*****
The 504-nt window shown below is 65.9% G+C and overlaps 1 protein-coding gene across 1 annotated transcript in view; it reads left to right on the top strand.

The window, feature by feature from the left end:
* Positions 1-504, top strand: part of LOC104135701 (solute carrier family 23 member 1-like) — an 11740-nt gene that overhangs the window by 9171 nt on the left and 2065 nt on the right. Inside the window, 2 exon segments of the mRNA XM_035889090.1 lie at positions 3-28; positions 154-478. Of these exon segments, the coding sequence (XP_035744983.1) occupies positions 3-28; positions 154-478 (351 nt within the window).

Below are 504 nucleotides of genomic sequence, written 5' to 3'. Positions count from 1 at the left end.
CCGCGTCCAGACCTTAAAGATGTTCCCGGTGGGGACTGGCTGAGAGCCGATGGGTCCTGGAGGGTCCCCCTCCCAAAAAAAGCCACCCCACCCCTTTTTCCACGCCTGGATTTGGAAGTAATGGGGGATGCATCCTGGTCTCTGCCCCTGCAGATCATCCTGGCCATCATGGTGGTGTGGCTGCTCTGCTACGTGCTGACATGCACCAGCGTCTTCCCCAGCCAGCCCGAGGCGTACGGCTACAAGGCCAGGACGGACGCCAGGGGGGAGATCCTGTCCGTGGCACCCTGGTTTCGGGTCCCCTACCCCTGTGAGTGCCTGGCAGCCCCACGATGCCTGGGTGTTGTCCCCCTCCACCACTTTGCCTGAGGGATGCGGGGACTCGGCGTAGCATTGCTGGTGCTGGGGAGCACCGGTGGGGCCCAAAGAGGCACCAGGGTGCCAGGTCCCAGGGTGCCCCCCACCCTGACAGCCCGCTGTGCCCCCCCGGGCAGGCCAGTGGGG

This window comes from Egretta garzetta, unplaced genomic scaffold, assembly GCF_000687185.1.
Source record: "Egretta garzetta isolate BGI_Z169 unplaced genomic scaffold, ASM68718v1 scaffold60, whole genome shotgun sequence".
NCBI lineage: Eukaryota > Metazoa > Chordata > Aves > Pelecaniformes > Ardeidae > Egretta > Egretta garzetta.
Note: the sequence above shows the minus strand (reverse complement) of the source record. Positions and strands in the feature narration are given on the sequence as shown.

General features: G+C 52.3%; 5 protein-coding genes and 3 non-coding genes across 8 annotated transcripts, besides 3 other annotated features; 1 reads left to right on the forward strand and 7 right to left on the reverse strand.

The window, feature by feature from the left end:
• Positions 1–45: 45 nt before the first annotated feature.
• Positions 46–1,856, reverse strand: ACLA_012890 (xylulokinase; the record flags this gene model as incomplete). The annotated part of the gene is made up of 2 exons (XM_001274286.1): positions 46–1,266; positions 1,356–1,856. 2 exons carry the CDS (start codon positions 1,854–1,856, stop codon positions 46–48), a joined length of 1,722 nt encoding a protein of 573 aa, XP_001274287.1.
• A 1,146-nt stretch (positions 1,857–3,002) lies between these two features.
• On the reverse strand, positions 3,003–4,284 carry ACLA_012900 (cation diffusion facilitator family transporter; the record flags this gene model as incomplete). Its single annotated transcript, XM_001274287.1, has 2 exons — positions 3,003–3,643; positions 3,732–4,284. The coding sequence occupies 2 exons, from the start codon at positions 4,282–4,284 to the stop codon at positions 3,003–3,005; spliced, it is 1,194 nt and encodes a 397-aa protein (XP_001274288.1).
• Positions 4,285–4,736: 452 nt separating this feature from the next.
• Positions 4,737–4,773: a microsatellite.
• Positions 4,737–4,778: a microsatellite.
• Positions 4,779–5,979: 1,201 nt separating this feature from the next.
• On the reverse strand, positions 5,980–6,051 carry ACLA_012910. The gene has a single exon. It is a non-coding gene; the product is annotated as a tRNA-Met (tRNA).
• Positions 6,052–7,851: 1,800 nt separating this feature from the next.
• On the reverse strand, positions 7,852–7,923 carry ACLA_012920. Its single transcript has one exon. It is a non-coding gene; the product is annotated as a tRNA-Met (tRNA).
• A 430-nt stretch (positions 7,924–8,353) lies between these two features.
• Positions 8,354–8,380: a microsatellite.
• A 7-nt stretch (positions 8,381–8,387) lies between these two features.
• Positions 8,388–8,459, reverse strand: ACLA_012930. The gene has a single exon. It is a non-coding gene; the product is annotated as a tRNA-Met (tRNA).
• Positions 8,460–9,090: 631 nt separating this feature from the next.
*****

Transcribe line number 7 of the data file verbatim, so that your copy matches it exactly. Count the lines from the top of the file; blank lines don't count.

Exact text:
Source record: "Egretta garzetta isolate BGI_Z169 unplaced genomic scaffold, ASM68718v1 scaffold60, whole genome shotgun sequence".